[Interview] Information as a service
Giuseppe Attoma Pepe, interviewed by Étapes magazine No. 237 (5 May 2017), shares his thoughts on the relationship between graphic and UX design.
CLARA DEBAILLY & CAROLINE BOUIGE: Why and how did you specialise in service design?
GIUSEPPE ATTOMA: I started out as an art director in Milan, but very quickly became interested in information design. When information itself became interactive, I started thinking about information architecture, i.e. how to implement such interactions in several dimensions, through a navigation process. Furthermore, information has become a service. At Attoma, we defend a systemic approach, which looks at the organisation and usability of a service through various contact points. We deal with projects relating to the real world, digital solutions, paper documents and customer relations. Service design is a way of designing interfaces – in a broad sense – between organisations and their customers.
CD & CB: What kind of problems do your clients come to you with?
GA: A typical example is when the RATP asked us to design the interface for their Navigo terminal: they were introducing a new payment platform, with a contactless transport card and a touch screen, and at the same time, they were closing their sales counters. So it was all about service, usability and the brand. This interface needed to tell the RATP’s story. Everything I’ve just mentioned relates to graphic design because it requires visual representation. There’s a formal component, with hierarchy issues, all part of the foundations of graphic design.
CD & CB: Does having large-scale industrial or service companies as clients mean you can innovate and take risks in your graphic choices, or do you rather favour a design language that users will already be used to?
GA: In France, there is a strange opposition between what is functional and what is beautiful. And there is very strong prejudice against anything relating to the business world. In schools, we tend to train designers on theatre posters rather than functional documents. In Germany, the UK and the Netherlands, every piece of packaging, bank statement and administrative form is designed. But in France, there is still this approach tied to the culture of creation, and things need to change. So to answer your question, I think that being able to explore an innovative graphic language in constrained contexts is a matter of will and intelligence. A client will never say “I find this shape too extravagant” if it actually makes sense. The challenge is how we use graphic design to achieve meaningful creations. And as long as you do, people will get on board!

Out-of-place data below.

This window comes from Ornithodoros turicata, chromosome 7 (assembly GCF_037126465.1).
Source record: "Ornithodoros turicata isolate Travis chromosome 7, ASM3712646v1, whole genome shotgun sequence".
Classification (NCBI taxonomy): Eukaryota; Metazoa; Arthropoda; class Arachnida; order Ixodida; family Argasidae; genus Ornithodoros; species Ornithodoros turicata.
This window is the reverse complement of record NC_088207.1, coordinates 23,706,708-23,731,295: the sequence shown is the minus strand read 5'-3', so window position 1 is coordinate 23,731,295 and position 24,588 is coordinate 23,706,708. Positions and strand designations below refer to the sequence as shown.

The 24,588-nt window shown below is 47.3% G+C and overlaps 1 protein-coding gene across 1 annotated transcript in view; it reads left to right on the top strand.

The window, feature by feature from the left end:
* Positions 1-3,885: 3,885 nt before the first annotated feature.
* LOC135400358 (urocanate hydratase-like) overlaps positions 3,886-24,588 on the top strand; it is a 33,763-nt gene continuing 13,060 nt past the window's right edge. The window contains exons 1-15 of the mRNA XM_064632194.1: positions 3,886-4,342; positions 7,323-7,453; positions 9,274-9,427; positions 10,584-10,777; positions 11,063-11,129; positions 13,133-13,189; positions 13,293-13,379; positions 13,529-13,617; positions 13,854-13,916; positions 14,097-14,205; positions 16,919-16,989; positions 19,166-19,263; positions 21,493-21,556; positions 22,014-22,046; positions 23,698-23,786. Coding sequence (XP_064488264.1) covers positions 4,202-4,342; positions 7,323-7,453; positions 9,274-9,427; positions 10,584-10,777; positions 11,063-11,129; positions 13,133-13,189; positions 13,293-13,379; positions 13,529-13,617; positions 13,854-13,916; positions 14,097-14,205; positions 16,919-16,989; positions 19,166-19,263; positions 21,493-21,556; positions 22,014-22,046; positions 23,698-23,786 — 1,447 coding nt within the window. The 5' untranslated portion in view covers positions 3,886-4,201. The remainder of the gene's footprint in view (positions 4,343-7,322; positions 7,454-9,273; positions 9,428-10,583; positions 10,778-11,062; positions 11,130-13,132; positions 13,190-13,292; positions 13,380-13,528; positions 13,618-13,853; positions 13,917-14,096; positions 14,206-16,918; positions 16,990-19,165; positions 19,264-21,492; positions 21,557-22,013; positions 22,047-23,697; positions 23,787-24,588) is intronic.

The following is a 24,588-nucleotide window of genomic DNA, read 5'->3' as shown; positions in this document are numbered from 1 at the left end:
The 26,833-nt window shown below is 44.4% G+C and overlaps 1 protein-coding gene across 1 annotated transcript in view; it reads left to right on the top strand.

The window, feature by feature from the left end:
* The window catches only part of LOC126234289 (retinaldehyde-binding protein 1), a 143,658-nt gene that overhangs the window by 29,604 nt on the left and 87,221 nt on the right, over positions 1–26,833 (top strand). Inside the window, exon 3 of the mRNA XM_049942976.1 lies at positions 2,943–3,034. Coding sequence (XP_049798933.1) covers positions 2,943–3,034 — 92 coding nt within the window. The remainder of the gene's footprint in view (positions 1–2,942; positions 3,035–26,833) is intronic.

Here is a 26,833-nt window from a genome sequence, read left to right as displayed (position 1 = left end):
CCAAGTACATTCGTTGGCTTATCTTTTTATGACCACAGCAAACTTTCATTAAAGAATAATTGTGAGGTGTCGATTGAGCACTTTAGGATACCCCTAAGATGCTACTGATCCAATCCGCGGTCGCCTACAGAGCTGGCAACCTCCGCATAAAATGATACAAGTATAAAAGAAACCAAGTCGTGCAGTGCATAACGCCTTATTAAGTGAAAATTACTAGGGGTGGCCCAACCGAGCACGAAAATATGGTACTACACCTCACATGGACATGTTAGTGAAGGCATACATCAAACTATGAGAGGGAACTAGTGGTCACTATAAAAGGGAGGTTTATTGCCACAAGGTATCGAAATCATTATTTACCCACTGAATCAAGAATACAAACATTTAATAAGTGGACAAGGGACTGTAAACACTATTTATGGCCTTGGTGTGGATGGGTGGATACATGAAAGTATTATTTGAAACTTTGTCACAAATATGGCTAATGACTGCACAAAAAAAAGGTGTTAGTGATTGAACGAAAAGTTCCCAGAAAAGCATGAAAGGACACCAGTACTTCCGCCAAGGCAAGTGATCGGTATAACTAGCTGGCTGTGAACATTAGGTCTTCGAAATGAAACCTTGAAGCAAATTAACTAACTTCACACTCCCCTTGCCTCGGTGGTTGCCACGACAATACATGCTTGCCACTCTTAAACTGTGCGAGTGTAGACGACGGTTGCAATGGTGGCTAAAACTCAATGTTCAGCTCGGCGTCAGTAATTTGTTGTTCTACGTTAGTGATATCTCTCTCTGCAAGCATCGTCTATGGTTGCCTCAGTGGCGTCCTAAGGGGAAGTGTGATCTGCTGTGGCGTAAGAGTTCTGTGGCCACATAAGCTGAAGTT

CD & CB: Interaction design requires convenience and immediacy, so doesn’t these constraints prevent you from making radical choices, as opposed to creating a theatre poster?
Mobility is a new field of play for culture.
GA: Yes, but these objects don’t have the same functions. So I don’t need to trigger the same emotion or engage the target audience in the same way. Design is not art. But it’s true that graphic creativity is disappearing from interaction design. You need to create a convergence of interaction patterns. Let’s say you’re designing a search engine: you’re not going to reinvent the input field, or the shopping basket on a website. You’ll use existing patterns because it’s a language that makes sense, one that people have learned and are familiar with. A good designer will be able to manipulate this language to make the interface as efficient, convenient and user-friendly as possible. And this doesn’t forbid innovation altogether. But, indeed, the graphic language may seem more limited, going back to basics. Flat design, for instance, is elementary but it can also prove very subtle and interesting.
CD & CB: What is your view on flat design? Do you think it has the potential to be used in any context?
GA: There is a bit of that. When the first iPhone came out, Apple opted for a skeuomorphic graphic language, which simulates shapes and materials in a hyper-realistic way. It was very clever to give continuity of meaning to users, so they could easily recognise features. Later, when responsive design came along, we had to design elastic shapes that could be adapted to all media and formats. This led designers to work on vector shapes rather than images. Around that time, the issue of learning and recognising features became obsolete, since users had grown accustomed to that language. So we moved towards a simplification of signs and shapes, which gave birth to flat design. Now, the emerging trend is the return of text. After a flood of pictograms, the written word is making a comeback. The notion of experience goes beyond signs and pictograms, as it combines all semantic objects. This is why design aggregates all these concepts and integrates complexity into the project. But design schools are not completely up to date on these matters.